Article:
Mike Keran asked how many people Lifehouse serves, and Nancy responded that they help 270 people and have 315 employees, About 35 percent of Lifehouse’s referrals have autism.

Lifehouse has a $15 million budget and gets its money from a regional center and fundraising. State funding is not based on the number of people served, so Bakersfield would get the same amount of funding as Tiburon, for example.

Lifehouse owns nine homes and an apartment building, and they are in San Rafael, Novato, Fairfax and San Anselmo. People who live in the homes pay very little rent. “We’ve owned those homes for many years,” explained Nancy, so Lifehouse is able to provide affordable housing. Some people need 24-hour services, while others can live in their own apartments if they have help with grocery shop and paying bills.

“Are you taxed at a more favorable rate?” asked Marshall Gross, and Nancy said yes.

“How do you break down your budget?” asked Angelo Capozzi, and Nancy explained that most comes from the regional center, which receives it funds from the California Department of Development Services. Thus, the money comes from Sacramento and goes to the regional office in San Rafael, which pays Lifehouse for providing services. They also get some federal funding for people with more severe disabilities.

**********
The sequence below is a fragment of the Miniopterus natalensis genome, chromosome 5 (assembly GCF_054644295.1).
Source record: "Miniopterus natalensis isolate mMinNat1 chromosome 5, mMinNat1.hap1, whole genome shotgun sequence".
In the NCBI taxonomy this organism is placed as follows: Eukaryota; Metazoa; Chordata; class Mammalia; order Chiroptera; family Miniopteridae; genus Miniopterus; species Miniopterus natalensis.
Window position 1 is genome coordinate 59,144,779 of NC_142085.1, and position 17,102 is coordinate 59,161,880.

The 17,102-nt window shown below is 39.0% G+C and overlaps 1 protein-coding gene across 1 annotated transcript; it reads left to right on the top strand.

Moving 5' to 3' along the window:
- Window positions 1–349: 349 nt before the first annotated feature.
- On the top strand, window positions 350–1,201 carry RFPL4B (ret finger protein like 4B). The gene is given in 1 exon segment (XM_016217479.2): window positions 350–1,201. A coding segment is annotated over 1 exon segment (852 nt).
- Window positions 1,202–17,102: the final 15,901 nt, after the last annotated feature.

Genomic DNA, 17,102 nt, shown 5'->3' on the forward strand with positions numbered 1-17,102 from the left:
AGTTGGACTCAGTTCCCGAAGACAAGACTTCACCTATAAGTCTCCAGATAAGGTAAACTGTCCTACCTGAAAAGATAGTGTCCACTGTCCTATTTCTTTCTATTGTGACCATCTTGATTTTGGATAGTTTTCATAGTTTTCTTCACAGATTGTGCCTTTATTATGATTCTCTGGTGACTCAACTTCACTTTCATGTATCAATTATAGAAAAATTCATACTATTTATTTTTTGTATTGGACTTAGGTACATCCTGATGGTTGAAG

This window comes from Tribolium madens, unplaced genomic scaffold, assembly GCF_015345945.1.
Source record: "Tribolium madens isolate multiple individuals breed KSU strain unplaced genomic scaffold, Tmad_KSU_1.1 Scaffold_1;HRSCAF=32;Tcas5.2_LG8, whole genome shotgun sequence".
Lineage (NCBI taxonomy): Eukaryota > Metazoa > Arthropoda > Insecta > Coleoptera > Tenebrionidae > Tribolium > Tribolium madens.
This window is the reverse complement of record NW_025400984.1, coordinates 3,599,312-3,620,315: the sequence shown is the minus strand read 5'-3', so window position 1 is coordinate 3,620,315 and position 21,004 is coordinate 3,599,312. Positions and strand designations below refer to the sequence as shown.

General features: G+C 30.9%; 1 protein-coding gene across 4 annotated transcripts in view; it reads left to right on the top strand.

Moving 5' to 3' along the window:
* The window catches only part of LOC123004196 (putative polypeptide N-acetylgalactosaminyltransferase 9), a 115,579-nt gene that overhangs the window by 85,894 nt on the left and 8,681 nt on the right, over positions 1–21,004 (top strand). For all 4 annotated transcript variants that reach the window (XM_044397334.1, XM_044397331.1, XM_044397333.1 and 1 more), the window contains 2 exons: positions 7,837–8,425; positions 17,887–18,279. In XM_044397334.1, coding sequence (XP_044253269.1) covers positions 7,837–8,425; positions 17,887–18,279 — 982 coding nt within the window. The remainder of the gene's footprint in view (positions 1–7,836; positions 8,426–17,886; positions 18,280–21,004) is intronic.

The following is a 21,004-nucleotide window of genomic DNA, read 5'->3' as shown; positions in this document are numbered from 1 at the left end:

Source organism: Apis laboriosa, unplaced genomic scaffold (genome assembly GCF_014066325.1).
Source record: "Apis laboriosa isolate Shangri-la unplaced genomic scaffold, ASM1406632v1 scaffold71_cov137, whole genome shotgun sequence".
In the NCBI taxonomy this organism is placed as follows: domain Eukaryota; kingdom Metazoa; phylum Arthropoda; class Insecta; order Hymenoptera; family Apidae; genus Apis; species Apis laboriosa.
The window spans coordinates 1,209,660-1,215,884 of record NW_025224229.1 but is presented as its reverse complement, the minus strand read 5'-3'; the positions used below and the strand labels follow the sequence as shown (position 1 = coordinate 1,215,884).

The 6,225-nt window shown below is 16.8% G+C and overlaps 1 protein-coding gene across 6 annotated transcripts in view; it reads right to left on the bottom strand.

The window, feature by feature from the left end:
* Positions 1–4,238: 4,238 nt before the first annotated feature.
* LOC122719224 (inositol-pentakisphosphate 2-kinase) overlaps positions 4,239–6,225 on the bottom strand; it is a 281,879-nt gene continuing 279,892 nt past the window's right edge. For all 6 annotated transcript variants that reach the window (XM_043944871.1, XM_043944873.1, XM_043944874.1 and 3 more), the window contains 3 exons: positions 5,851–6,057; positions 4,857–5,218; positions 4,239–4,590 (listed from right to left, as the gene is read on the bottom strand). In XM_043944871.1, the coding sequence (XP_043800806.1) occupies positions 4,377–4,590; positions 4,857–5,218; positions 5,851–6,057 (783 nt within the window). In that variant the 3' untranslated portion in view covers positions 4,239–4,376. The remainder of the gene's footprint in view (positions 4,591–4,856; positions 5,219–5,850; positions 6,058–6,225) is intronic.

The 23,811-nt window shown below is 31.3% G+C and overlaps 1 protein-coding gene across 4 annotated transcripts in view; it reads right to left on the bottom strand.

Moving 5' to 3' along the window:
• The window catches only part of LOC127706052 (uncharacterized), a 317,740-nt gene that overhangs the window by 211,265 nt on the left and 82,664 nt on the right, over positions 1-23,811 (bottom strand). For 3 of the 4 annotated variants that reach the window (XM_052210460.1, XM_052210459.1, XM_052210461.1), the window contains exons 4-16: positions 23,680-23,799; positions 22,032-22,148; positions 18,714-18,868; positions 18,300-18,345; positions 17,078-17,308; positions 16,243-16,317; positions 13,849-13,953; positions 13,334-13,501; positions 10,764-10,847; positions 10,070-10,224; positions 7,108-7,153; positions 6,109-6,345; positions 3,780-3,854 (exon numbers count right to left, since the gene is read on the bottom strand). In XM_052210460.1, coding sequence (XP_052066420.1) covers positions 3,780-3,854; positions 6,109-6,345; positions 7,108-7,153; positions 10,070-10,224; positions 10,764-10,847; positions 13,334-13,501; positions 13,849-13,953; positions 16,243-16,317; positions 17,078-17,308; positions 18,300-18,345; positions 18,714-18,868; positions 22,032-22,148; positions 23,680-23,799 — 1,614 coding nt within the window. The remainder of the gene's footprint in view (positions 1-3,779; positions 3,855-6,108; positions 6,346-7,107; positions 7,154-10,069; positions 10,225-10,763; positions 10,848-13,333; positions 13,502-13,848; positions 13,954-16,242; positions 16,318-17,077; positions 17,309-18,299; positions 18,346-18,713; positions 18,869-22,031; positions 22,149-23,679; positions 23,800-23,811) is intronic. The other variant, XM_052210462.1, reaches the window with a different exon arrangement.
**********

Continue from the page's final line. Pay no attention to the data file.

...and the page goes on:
Charles Arnold asked about medications, and Nancy said that some take medication, but Lifehouse doesn’t prescribe. Some take medication for seizures, and a cannabis oil, called CBT oil, helps people with autism.

“I assume you’re not a custodial organization,” said John Kaufmann. Nancy confirmed that it isn’t and said that she once worked at a hospital for severely disabled kids. She said the kind of places John talked about did not provide a good living situation, and most have closed. The largest facility locally is in Sonoma, but it will be closed in a year.

With Lifehouse, clients have a nicer life. To find out more about Lifehouse, go to www.lifehouseagency.org.






February 28.        Ross Valley Players

March 7               Fellowship, no speaker

March 14             Leni Felton, Nutrition

March 21             Jennifer Caroff, Food Solutions

March 28.            David & Ginny Freeman, Sonoma Valley Authors' Festiva.

April 4                  Fellowship, no speaker



Friday, March 16: St. Patrick's Day Party, Belvedere Community Center. Details to be announced.

8 a.m. to 3 p.m., Saturday, March 17: District Learning & Development Assembly, Redwood High School, Larkspur. Reservations required.



Lunch Meetings
We welcome guests. If you'd like to hear a guest speaker or find out more about Rotary, please pay us a visit. We meet at the Tiburon Peninsula Club, 1600 Mar West Street, Tiburon, at 12:15 p.m., most Wednesdays, for